Charlotte Criminal Lawyer Brad Smith answers the question: “Should I clean up my social media profile after being charged?”
Lawmakers frequently look for new ways to appear tough on crime. In Tennessee, one popular approach was to target gang members with enhanced criminal sentencing guidelines. Though the law was a popular one among prosecutors, a state court recently struck it down as being unconstitutional, forcing legislators and prosecutors to go back to the drawing board to find legally acceptable ways of cracking down on gang crime.
The recent decision by the Tennessee Court of Criminal Appeals concerned a May 2012 case of attempted murder that occurred in Knoxville, TN. A group of four people, three of whom were members of the Five Deuce Hoover Crips gang, participated in the crime and were all later convicted of attempted second degree murder as well as several other related offenses.
What came next is what led to the ultimately successful appeal. Though all were convicted of the same crime, prosecutors relied on the state’s gang enhancement law, which allows judges to hand down stiffer penalties to those in gangs, to ratchet up the punishment. The three gang members were sentenced to 23, 37 and 40 years in prison. The fourth person, and only non-gang member, was sentenced to 11 years behind bars.
The defendants appealed their convictions and their sentences, arguing that the gang enhancement was unfair. The case eventually made its way before the Tennessee Court of Criminal Appeals, which struck down the sentences, but affirmed the convictions, dealing the defendants a partial victory.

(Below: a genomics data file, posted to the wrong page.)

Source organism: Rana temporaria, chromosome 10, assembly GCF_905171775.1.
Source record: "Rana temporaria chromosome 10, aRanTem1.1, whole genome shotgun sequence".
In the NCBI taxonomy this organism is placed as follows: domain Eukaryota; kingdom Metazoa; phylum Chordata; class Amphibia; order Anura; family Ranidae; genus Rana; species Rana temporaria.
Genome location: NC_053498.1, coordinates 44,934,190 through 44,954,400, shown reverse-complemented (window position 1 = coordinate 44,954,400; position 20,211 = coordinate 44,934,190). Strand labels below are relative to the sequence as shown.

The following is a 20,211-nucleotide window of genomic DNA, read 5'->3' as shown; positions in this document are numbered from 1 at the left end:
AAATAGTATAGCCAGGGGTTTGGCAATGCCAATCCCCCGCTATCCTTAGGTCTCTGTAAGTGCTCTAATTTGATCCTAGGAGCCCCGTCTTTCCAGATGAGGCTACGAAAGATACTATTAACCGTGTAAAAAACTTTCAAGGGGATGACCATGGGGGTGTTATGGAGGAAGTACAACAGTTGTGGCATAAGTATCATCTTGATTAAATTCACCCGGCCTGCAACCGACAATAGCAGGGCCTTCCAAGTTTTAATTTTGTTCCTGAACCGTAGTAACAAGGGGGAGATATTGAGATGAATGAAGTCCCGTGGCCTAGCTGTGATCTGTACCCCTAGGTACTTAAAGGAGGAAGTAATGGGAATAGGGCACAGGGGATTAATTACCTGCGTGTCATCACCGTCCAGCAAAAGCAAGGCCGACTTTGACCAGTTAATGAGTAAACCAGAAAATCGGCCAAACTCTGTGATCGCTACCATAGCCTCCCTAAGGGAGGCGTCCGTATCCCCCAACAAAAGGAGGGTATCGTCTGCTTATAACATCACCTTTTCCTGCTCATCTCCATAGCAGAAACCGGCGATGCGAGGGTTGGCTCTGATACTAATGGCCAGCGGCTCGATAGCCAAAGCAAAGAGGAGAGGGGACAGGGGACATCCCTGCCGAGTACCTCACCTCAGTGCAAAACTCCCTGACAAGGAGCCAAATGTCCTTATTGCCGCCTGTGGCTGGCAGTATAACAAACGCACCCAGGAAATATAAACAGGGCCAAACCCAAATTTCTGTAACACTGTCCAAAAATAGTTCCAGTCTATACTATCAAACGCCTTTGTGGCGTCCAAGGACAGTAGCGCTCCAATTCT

According to the Court, the gang enhancement law is unconstitutional in that it violates the due process clause of the 14th amendment. The specific problem with the law is that it imposes mandatory punishment on gang members by imputing him or her with responsibility for the criminal activity of the entire group, without requiring that the particular defendant had any knowledge of the activity.
Another problem with the gang enhancement law according to the Court of Appeals is its breadth. Nothing in the description of the law specifies that the enhancement is limited only to those in violent criminal gangs. As a result, the Court says that the law could be used to enhance sentences for those in a fraternity. In such a case, a group who engaged in underage drinking could find themselves suffering serious criminal penalties due to their “gang” affiliation.
Criminal defense attorneys have rejoiced at the ruling, saying that they intend to file dozens of appeals. Unless the state Supreme Court overrules the recent decision, it seems clear that the prior gang-related sentencing enhancements will be tossed out. Perhaps unsurprisingly, prosecutors have expressed their dismay at the verdict and said that the gang enhancement rule has been a popular tool for combatting gang violence. In Knoxville alone it has been used to prosecute more than 60 cases.
If you or someone you love has been charged with a crime, please contact the experienced criminal defense attorneys at Arnold & Smith, PLLC. Our attorneys stand at the ready to defend you against state or federal charges. Please contact Arnold & Smith, PLLC today at (704) 370-2828 or find additional resources here.
About the Author
Brad Smith is a Managing Member of Arnold & Smith, PLLC, where he focuses on the areas of criminal defense, DUI / DWI defense and traffic defense.
Mr. Smith was born and raised in Charlotte. He began his legal career as an Assistant District Attorney before entering private practice in 2006.
In his free time, Mr. Smith enjoys traveling, boating, golf, hiking and spending time with his wife and three children.
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